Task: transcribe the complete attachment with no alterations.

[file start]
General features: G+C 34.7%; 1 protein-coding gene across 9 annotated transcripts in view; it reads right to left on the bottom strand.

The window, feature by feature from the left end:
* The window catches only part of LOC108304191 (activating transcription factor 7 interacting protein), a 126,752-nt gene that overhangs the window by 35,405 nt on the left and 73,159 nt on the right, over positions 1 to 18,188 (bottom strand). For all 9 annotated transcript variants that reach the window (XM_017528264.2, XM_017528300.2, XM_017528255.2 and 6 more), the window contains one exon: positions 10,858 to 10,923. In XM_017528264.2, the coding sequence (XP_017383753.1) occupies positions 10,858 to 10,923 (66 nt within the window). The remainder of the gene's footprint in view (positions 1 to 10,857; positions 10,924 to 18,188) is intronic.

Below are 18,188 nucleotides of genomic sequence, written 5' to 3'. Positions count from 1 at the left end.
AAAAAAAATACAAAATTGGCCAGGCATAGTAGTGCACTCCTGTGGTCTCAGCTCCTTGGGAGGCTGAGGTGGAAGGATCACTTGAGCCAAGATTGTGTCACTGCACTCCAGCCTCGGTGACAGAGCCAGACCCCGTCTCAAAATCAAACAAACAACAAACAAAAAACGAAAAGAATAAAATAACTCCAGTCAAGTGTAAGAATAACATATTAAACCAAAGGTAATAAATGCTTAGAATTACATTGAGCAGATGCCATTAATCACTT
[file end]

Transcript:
General features: G+C 34.7%; 1 protein-coding gene across 9 annotated transcripts in view; it reads right to left on the bottom strand.

The window, feature by feature from the left end:
* The window catches only part of LOC108304191 (activating transcription factor 7 interacting protein), a 126,752-nt gene that overhangs the window by 35,405 nt on the left and 73,159 nt on the right, over positions 1 to 18,188 (bottom strand). For all 9 annotated transcript variants that reach the window (XM_017528264.2, XM_017528300.2, XM_017528255.2 and 6 more), the window contains one exon: positions 10,858 to 10,923. In XM_017528264.2, the coding sequence (XP_017383753.1) occupies positions 10,858 to 10,923 (66 nt within the window). The remainder of the gene's footprint in view (positions 1 to 10,857; positions 10,924 to 18,188) is intronic.

Below are 18,188 nucleotides of genomic sequence, written 5' to 3'. Positions count from 1 at the left end.
AAAAAAAATACAAAATTGGCCAGGCATAGTAGTGCACTCCTGTGGTCTCAGCTCCTTGGGAGGCTGAGGTGGAAGGATCACTTGAGCCAAGATTGTGTCACTGCACTCCAGCCTCGGTGACAGAGCCAGACCCCGTCTCAAAATCAAACAAACAACAAACAAAAAACGAAAAGAATAAAATAACTCCAGTCAAGTGTAAGAATAACATATTAAACCAAAGGTAATAAATGCTTAGAATTACATTGAGCAGATGCCATTAATCACTT